Believe and Destroy – Intellectuals in the SS War Machine
By Christian Ingrao
Polity Press – £25.00
This extremely thorough investigation of (relatively recent) German history, is drenched in the dense politicism of The Third Reich and the harrowing manifestation(s) of just some of its ghastly policies for which it has become so horribly renowned and infamous. Apart from sending shivers up the spine, the book’s title alone, Believe and Destroy – Intellectuals in the SS War Machine, is a succinct, literary abbreviation, of all the barbarity and murder that was conducted in the name of Adolf Hitler.
As the author Christian Ingrao concludes in the Preface: ”In short, I have tried to understand how these men came to believe, and how their beliefs led them to destroy.”
With this quest for understanding in mind, Ingrao has undertaken what is clearly a mammoth historical task, and ultimately written an astonishingly profound and in-depth book on a subject that ought never be forgotten.
To be sure, he bequeaths the reader with what can only be described as immaculate and extensive research, which is not only most prevalent from the outset, but concise and altogether convincing.
For instance, in Chapter One of Part One (A ‘world of enemies’), he immediately writes of The First World War and its detrimental aftermath – along with its all encompassing, economically devastating and profoundly harrowing influence upon Germany’s populace: ”Let us postulate, as demographers do, that every death in the Great War was at the very least surrounded by two concentric circles of sociability, each with perhaps ten people in it. The German Empire lost 2 million soldiers, so 18 million people were directly plunged into mourning. And some 36 million people may have been affected in the more distant circles of sociability. In this way, half of the German population would have had to mourn a family member. And even this calculation fails to take into account reactions to the news of a wounded relative in the forces, and the stress of waiting for information about a missing person – an integral part of the mourning process – whether he was later found on the list of prisoners or not. Thus everything suggests that the loss of men sent to the front, whether this loss was definitive or only temporary, was a mass trauma […]. Then there were the food shortages. Though these affected all the societies at war, nowhere were they more intensely felt than in Germany […]. From 1916 onwards the Germans felt they were literally earning their ‘daily bread’ by the sweat of their brows. The Allied blockade did not create problems of food supply for them, but it did contribute to exacerbating these problems by provoking panic among the working and middles classes. After the war, this blockade was indeed seen as a direct Allied attack on the civilian populations, a war waged on woman and children.”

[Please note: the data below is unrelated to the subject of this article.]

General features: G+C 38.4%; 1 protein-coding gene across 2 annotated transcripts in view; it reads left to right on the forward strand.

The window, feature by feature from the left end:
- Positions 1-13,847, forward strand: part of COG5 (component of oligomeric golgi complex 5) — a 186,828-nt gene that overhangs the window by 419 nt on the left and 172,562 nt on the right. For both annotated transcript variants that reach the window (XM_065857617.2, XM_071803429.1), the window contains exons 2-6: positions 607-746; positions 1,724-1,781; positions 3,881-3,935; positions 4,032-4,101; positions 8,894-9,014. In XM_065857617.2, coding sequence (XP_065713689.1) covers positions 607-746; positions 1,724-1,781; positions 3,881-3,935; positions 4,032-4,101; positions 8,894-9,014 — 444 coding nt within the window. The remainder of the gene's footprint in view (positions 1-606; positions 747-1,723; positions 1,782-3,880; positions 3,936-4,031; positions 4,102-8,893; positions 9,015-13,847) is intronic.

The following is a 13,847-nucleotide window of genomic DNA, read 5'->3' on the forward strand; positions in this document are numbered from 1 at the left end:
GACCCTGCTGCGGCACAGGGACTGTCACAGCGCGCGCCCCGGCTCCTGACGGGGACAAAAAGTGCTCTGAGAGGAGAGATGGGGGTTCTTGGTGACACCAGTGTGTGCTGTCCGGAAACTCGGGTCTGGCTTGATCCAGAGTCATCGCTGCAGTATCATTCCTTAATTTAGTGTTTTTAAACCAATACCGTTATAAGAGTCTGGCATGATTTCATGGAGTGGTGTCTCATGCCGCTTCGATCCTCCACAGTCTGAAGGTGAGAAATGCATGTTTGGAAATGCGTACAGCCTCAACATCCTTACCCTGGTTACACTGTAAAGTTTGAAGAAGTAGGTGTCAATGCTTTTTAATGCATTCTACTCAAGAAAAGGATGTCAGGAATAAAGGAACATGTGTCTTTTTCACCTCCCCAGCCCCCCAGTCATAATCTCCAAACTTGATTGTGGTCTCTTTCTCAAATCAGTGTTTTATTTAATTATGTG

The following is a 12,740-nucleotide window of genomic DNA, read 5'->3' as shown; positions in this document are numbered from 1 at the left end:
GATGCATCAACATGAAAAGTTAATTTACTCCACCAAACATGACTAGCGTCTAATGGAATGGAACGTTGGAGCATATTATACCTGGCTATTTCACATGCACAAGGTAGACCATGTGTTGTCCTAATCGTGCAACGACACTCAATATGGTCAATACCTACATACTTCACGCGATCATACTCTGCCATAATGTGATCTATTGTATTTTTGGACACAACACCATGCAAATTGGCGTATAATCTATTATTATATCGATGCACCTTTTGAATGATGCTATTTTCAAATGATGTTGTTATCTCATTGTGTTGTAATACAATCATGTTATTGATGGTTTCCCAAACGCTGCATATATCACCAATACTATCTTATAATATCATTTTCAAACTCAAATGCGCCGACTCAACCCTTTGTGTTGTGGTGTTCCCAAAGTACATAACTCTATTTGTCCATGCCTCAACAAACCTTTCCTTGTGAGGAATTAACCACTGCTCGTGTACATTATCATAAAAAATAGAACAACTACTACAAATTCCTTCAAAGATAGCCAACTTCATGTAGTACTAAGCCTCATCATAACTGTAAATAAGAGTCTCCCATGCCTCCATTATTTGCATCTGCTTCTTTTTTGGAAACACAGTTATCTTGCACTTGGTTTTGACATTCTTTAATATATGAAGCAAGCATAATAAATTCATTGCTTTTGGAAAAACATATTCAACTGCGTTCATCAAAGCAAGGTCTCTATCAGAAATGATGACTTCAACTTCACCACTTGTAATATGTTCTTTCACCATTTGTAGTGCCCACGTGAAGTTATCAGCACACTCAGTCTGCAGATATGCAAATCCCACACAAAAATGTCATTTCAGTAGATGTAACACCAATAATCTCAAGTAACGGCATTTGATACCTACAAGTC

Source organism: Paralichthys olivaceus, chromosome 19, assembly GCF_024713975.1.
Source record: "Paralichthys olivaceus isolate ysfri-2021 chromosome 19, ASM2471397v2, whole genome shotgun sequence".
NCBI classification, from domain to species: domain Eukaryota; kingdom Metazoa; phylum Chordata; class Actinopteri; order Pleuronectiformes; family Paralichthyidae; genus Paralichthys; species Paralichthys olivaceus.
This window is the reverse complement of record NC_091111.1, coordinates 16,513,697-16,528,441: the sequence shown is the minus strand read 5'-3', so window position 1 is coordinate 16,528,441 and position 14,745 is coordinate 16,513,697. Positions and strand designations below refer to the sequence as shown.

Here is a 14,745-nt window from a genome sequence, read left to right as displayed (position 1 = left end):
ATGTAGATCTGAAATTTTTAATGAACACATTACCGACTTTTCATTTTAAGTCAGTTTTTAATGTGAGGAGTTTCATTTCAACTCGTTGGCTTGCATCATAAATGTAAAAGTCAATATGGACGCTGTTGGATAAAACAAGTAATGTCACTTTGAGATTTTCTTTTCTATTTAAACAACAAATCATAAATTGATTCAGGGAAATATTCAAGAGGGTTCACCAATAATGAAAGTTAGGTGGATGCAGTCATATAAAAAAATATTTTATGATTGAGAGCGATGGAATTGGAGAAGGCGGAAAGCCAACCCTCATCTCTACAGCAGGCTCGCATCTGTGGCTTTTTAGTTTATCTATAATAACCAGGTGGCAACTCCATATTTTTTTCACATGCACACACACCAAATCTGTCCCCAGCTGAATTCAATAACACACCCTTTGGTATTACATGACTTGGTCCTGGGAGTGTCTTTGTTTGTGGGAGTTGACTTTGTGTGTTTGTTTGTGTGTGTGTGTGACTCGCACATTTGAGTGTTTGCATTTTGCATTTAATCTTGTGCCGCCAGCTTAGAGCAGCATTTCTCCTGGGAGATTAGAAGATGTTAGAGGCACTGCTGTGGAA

In and of itself, this was to have a profound effect on the future generation of Germans. Most notably Hitler, as not only did it provide him with just one reason to be adventurous, unreasonable and (eventually) politically ghastly; it provided him with the most perfect of economic of platforms.
After all, nothing shouts louder than hunger (not to mention death); as Ingrao goes on to make clear: ”Hunger, bereavement, the sense of fighting for one’s daily survival – these were the three main elements in children’s experience of war, especially since these were part and parcel of a specific interpretation of everyday life.”
Along with Hitler’s colossal ranting(s) and raving)s), the manifestation of these ”three main elements in” the ”children’s experience of war” ought hardly be surprising; as by the time of the Second World War, said children had become fully indoctrinated and embedded within the warped, non-sensibility, of anti-Semitism.
And had much, if not most of their humanity, dispersed with.
Believe and Destroy – Intellectuals in the SS War Machine really is a worthwhile and very mind-opening – albeit at times, horribly disturbing – read. Even if only to try and ascertain and partially come to understand, how segments of such an educated workforce as Germany’s, could, during the 1930s and 1940s, evolve into such an ignorant and hateful populace of barbaric murderers.